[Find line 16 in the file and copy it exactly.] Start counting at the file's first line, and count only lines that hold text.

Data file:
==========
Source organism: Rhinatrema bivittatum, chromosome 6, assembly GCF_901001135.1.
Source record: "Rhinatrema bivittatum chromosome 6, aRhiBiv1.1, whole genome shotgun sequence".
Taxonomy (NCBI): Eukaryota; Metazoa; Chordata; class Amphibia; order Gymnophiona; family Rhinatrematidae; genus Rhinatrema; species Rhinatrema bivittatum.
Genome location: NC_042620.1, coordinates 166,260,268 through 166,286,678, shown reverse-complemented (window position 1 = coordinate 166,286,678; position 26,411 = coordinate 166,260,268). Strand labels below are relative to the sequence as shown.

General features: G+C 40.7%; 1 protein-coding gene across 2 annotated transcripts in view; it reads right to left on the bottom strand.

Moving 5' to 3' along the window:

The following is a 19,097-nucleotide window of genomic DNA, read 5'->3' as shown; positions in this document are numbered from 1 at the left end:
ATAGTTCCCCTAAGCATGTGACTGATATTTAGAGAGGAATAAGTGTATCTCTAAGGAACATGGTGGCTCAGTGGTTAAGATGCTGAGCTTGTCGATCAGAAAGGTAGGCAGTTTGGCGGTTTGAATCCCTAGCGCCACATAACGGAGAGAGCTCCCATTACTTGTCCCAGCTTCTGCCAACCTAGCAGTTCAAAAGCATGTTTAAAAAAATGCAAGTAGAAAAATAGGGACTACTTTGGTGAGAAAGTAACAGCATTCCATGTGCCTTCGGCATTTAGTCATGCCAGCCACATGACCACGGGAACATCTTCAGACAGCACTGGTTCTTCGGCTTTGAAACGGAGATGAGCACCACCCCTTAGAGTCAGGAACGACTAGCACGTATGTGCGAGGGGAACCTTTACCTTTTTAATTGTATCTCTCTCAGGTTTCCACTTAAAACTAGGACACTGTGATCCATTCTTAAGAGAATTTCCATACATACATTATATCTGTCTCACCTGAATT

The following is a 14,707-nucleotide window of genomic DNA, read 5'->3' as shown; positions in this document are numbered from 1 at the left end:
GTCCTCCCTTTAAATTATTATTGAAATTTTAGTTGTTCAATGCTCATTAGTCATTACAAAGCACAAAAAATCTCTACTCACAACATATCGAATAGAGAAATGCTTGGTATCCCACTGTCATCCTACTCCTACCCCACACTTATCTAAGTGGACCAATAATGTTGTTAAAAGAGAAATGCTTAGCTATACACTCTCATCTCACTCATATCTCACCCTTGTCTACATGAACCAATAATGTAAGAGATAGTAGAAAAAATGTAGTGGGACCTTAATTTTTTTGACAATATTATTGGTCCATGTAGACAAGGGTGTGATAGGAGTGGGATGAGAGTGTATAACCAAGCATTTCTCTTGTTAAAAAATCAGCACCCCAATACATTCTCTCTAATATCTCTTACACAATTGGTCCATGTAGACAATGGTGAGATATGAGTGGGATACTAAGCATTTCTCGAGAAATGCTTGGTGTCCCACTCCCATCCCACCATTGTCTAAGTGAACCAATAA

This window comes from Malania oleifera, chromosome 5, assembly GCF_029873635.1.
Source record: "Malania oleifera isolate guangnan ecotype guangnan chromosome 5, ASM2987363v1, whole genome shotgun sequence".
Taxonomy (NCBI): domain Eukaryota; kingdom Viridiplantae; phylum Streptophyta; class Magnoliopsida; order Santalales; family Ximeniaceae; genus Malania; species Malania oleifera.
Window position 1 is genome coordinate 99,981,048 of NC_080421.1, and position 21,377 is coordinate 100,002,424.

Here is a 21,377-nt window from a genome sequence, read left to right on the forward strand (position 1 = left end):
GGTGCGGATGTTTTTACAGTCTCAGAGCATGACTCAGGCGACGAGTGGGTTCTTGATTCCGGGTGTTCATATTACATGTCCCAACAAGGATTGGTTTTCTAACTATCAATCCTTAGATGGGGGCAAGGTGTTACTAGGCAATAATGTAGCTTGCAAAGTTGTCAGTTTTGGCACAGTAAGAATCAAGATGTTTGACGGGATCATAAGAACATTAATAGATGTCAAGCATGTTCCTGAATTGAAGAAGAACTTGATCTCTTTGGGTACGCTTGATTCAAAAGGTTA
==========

GGTGCGGATGTTTTTACAGTCTCAGAGCATGACTCAGGCGACGAGTGGGTTCTTGATTCCGGGTGTTCATATTACATGTCCCAACAAGGATTGGTTTTCTAACTATCAATCCTTAGATGGGGGCAAGGTGTTACTAGGCAATAATGTAGCTTGCAAAGTTGTCAGTTTTGGCACAGTAAGAATCAAGATGTTTGACGGGATCATAAGAACATTAATAGATGTCAAGCATGTTCCTGAATTGAAGAAGAACTTGATCTCTTTGGGTACGCTTGATTCAAAAGGTTA